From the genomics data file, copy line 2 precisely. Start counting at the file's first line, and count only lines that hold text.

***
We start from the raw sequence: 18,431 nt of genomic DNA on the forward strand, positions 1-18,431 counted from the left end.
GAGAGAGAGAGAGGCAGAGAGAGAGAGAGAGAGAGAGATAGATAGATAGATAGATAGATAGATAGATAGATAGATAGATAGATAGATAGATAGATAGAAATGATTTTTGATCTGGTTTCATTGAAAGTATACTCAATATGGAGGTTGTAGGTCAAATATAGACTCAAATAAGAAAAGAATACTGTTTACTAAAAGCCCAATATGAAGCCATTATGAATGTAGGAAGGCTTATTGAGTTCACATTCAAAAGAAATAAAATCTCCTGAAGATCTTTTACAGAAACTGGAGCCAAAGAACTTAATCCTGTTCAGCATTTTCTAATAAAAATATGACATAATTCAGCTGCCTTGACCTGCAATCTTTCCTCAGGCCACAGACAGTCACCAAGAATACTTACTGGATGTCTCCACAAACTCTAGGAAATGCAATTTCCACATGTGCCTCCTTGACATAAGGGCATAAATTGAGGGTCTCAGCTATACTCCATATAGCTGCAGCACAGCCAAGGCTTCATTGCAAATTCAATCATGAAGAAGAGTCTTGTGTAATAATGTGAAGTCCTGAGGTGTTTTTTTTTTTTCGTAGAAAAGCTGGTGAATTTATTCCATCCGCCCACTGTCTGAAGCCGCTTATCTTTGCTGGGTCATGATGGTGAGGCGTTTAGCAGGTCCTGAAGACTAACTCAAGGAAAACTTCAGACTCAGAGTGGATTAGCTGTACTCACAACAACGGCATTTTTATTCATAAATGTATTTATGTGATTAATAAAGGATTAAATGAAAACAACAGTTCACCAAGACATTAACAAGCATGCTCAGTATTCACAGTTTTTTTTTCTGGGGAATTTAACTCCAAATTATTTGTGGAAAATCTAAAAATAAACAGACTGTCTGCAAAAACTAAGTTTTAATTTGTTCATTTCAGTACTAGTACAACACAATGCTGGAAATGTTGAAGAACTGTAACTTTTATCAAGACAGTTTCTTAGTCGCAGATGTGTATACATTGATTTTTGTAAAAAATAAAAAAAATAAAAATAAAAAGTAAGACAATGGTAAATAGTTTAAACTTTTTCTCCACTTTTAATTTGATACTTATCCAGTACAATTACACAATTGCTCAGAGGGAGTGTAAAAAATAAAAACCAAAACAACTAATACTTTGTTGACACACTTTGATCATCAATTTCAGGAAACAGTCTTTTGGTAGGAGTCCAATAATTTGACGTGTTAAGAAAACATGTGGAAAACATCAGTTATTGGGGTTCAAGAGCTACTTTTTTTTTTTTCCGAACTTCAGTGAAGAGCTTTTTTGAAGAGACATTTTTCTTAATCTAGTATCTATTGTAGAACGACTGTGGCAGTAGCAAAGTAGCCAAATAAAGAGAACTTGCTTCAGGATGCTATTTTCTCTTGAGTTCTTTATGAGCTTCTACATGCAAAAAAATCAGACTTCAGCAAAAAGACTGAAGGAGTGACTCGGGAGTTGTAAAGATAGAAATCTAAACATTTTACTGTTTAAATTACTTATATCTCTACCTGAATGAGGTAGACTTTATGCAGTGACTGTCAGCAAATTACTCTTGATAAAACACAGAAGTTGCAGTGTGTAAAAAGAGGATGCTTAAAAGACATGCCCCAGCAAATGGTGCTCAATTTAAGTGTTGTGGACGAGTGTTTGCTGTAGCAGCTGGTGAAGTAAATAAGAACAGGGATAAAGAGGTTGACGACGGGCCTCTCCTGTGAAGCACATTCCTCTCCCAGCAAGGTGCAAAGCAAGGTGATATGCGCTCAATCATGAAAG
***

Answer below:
GAGAGAGAGAGAGGCAGAGAGAGAGAGAGAGAGAGAGATAGATAGATAGATAGATAGATAGATAGATAGATAGATAGATAGATAGATAGATAGATAGAAATGATTTTTGATCTGGTTTCATTGAAAGTATACTCAATATGGAGGTTGTAGGTCAAATATAGACTCAAATAAGAAAAGAATACTGTTTACTAAAAGCCCAATATGAAGCCATTATGAATGTAGGAAGGCTTATTGAGTTCACATTCAAAAGAAATAAAATCTCCTGAAGATCTTTTACAGAAACTGGAGCCAAAGAACTTAATCCTGTTCAGCATTTTCTAATAAAAATATGACATAATTCAGCTGCCTTGACCTGCAATCTTTCCTCAGGCCACAGACAGTCACCAAGAATACTTACTGGATGTCTCCACAAACTCTAGGAAATGCAATTTCCACATGTGCCTCCTTGACATAAGGGCATAAATTGAGGGTCTCAGCTATACTCCATATAGCTGCAGCACAGCCAAGGCTTCATTGCAAATTCAATCATGAAGAAGAGTCTTGTGTAATAATGTGAAGTCCTGAGGTGTTTTTTTTTTTTCGTAGAAAAGCTGGTGAATTTATTCCATCCGCCCACTGTCTGAAGCCGCTTATCTTTGCTGGGTCATGATGGTGAGGCGTTTAGCAGGTCCTGAAGACTAACTCAAGGAAAACTTCAGACTCAGAGTGGATTAGCTGTACTCACAACAACGGCATTTTTATTCATAAATGTATTTATGTGATTAATAAAGGATTAAATGAAAACAACAGTTCACCAAGACATTAACAAGCATGCTCAGTATTCACAGTTTTTTTTTCTGGGGAATTTAACTCCAAATTATTTGTGGAAAATCTAAAAATAAACAGACTGTCTGCAAAAACTAAGTTTTAATTTGTTCATTTCAGTACTAGTACAACACAATGCTGGAAATGTTGAAGAACTGTAACTTTTATCAAGACAGTTTCTTAGTCGCAGATGTGTATACATTGATTTTTGTAAAAAATAAAAAAAATAAAAATAAAAAGTAAGACAATGGTAAATAGTTTAAACTTTTTCTCCACTTTTAATTTGATACTTATCCAGTACAATTACACAATTGCTCAGAGGGAGTGTAAAAAATAAAAACCAAAACAACTAATACTTTGTTGACACACTTTGATCATCAATTTCAGGAAACAGTCTTTTGGTAGGAGTCCAATAATTTGACGTGTTAAGAAAACATGTGGAAAACATCAGTTATTGGGGTTCAAGAGCTACTTTTTTTTTTTTCCGAACTTCAGTGAAGAGCTTTTTTGAAGAGACATTTTTCTTAATCTAGTATCTATTGTAGAACGACTGTGGCAGTAGCAAAGTAGCCAAATAAAGAGAACTTGCTTCAGGATGCTATTTTCTCTTGAGTTCTTTATGAGCTTCTACATGCAAAAAAATCAGACTTCAGCAAAAAGACTGAAGGAGTGACTCGGGAGTTGTAAAGATAGAAATCTAAACATTTTACTGTTTAAATTACTTATATCTCTACCTGAATGAGGTAGACTTTATGCAGTGACTGTCAGCAAATTACTCTTGATAAAACACAGAAGTTGCAGTGTGTAAAAAGAGGATGCTTAAAAGACATGCCCCAGCAAATGGTGCTCAATTTAAGTGTTGTGGACGAGTGTTTGCTGTAGCAGCTGGTGAAGTAAATAAGAACAGGGATAAAGAGGTTGACGACGGGCCTCTCCTGTGAAGCACATTCCTCTCCCAGCAAGGTGCAAAGCAAGGTGATATGCGCTCAATCATGAAAG